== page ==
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Frida Kahlo’s image may feel culturally ubiquitous but, according to the company that owns her image, that ubiquity comes with a price tag. The Frida Kahlo Corporation filed two lawsuits against online merchants on 4 March, accusing the vendors of selling products related to the artist in an unauthorised capacity. The company has demanded either all profits from these allegedly counterfeit sales or a payout of $2m “for each and every counterfeit use of the asserted trademarks”, Courthouse Newsreported.

“Defendants’ images, artwork and derivative works are virtually identical to and/or substantially similar to the Frida Kahlo works,” the company claimed in its complaint. “Such conduct infringes and continues to infringe the Frida Kahlo works in violation of [US trademark law].”

The Frida Kahlo Corporation, based in Panama City, Panama, was founded in 2004 by Kahlo’s niece Isolda Pinedo Kahlo, her daughter, Maria Cristina Romeo Pinedo and Venezuelan businessman Carlos Dorado. The company owns almost 30 trademarks associated with the artist, ranging from her name and likeness to soaps and cookware.

The company’s lawsuit claims that the online merchants used “fictitious names” to sell items on various platforms, including Amazon.

“Defendants communicate with each other and regularly participate in chat rooms and online forums regarding tactics for operating multiple accounts, evading detection, pending litigation, and potential new lawsuits,” FKC argued.

Trademark litigation has not always reached consensus in the Kahlo family, however. In 2018, the artist’s great-niece, Mara de Anda Romeo, won a temporary injunction stopping the sales of a Frida Kahlo Barbie Doll, publicly criticising Frida Kahlo Corporation’s decision to partner with Mattel in the production of a doll that lacked Kahlo’s signature unibrow, Mesoamerican wardrobe and prosthetic leg. Kahlo was a lifelong communist who died in 1954, and her anti-imperialist beliefs informed her rich figurative paintings. According to her great-niece, the political and social philosophies underlying Kahlo’s indelible self-portraits chafe against the consumerist aspirations of her namesake company. Dorado countered with accusations of sabotage, which were eventually dismissed by a judge in 2021, but the Superior Court of Justice of Mexico City ruled in the Frida Kahlo Corporation’s favour on the issue later that year.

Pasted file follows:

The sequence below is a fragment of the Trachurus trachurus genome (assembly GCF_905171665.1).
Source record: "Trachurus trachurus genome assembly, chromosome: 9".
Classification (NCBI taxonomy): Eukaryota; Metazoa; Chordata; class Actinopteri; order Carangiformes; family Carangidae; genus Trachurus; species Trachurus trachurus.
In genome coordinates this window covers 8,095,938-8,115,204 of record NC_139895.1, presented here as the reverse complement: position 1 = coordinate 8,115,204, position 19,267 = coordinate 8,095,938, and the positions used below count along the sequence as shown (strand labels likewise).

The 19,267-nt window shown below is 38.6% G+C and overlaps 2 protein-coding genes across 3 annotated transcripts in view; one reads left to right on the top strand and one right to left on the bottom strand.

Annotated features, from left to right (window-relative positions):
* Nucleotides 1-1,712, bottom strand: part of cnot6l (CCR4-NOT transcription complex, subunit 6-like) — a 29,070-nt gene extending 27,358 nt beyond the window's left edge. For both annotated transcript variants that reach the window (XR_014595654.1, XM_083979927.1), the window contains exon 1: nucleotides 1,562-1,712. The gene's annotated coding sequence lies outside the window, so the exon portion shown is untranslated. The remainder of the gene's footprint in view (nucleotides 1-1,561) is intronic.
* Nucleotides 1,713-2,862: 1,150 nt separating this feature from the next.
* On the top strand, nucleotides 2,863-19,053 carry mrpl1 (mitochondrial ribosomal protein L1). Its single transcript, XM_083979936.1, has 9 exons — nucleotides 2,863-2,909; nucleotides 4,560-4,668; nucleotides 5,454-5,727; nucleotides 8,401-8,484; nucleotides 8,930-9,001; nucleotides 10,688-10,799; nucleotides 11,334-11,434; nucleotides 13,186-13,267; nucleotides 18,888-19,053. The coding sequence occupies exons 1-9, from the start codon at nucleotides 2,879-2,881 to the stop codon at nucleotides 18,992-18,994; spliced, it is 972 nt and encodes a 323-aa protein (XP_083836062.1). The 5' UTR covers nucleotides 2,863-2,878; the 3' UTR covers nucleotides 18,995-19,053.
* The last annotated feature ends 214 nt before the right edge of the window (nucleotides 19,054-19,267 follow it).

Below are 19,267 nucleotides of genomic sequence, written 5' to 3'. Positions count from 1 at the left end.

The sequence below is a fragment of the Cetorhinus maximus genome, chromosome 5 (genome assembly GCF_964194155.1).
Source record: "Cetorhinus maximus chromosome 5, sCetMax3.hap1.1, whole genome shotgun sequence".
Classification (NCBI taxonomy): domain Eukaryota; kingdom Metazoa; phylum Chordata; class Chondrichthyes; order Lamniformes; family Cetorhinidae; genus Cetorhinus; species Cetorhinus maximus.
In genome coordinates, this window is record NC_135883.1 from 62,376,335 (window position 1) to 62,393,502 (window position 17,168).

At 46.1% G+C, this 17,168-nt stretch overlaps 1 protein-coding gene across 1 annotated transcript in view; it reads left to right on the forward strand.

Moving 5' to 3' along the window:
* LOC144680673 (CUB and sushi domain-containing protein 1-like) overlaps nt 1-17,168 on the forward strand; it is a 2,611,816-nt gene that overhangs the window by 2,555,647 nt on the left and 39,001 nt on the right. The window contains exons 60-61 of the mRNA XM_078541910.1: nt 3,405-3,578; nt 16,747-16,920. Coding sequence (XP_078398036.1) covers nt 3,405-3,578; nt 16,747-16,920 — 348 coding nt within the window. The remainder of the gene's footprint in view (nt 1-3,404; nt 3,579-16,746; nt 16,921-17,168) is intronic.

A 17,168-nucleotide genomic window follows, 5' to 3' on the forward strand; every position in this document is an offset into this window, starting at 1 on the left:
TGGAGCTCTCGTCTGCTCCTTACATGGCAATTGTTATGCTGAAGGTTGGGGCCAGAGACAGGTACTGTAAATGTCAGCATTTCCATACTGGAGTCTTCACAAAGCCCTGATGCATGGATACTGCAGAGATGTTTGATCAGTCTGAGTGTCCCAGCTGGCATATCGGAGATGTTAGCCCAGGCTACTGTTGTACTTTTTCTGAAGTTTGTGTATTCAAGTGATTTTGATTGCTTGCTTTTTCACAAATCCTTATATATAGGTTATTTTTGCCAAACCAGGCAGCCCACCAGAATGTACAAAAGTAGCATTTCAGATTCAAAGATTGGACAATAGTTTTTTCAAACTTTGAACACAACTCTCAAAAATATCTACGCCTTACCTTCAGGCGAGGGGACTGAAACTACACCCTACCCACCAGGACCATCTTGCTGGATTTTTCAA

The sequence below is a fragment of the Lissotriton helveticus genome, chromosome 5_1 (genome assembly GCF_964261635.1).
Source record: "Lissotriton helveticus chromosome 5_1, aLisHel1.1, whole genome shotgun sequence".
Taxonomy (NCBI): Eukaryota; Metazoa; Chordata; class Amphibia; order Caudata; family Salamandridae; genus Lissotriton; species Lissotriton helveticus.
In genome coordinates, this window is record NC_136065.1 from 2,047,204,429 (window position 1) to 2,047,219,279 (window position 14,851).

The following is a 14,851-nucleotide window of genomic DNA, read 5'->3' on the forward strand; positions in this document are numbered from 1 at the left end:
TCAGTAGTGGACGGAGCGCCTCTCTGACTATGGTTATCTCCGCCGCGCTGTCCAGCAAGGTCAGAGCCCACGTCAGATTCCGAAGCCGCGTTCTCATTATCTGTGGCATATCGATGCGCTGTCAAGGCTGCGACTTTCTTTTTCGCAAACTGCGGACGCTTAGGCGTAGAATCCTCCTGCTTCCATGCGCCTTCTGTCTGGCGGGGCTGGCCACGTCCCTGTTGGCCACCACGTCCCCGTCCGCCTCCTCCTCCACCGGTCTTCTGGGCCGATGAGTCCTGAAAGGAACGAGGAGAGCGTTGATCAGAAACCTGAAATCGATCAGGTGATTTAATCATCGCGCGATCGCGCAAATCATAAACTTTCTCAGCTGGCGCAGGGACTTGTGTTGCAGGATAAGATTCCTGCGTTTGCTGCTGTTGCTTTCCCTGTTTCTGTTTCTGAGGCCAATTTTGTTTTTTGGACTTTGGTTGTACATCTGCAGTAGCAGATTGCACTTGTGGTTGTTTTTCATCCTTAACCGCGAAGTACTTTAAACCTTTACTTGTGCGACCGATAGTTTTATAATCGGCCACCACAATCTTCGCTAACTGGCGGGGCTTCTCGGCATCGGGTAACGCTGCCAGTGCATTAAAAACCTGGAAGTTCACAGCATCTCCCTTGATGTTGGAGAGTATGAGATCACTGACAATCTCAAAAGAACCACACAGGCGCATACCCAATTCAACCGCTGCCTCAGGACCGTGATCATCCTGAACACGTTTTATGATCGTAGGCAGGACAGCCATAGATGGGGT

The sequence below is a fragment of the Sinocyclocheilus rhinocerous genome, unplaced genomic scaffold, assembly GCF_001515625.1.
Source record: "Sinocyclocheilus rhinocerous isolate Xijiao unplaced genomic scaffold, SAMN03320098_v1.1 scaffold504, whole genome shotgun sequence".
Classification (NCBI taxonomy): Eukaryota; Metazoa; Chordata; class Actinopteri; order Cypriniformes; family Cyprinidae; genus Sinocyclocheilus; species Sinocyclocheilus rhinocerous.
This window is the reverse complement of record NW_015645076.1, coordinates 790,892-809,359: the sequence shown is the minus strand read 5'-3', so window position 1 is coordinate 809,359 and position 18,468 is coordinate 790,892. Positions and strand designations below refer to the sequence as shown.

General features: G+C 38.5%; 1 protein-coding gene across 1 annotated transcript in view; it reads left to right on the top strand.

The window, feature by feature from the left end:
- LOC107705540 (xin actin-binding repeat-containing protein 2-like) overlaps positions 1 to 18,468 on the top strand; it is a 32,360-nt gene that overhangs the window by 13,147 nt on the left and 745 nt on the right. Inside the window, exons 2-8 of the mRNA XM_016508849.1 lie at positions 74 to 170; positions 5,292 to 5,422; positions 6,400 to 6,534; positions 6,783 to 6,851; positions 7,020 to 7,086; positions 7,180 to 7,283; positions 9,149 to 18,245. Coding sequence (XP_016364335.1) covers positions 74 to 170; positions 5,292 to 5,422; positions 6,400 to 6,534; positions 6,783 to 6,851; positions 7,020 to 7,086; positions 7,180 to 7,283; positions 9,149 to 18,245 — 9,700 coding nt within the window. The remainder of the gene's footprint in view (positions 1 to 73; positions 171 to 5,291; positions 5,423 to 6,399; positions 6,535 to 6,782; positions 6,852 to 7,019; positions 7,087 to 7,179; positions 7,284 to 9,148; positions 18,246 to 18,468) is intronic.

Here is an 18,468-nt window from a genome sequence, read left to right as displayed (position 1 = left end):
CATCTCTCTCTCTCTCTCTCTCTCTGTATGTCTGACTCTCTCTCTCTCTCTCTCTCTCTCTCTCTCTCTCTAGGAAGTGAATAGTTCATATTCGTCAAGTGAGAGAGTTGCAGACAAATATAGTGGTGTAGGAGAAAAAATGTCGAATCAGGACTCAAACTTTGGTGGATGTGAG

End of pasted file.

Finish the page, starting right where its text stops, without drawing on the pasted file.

In 2019, Cristine Melo, a Californian folk artist, filed a federal lawsuit against the Frida Kahlo Corporation in the hopes of halting its attempts to prevent her from selling Kahlo-inspired paintings. She accused Dorado of conning the Kahlo family into handing over control of Frida Kahlo’s legacy.

“It appears that FKC serves improper, wide-ranging takedown notices… forcing artists to either stop making art in homage to Frida Kahlo, or join FKC’s program,” Melo’s complaint read. Melo eventually dropped her suit.

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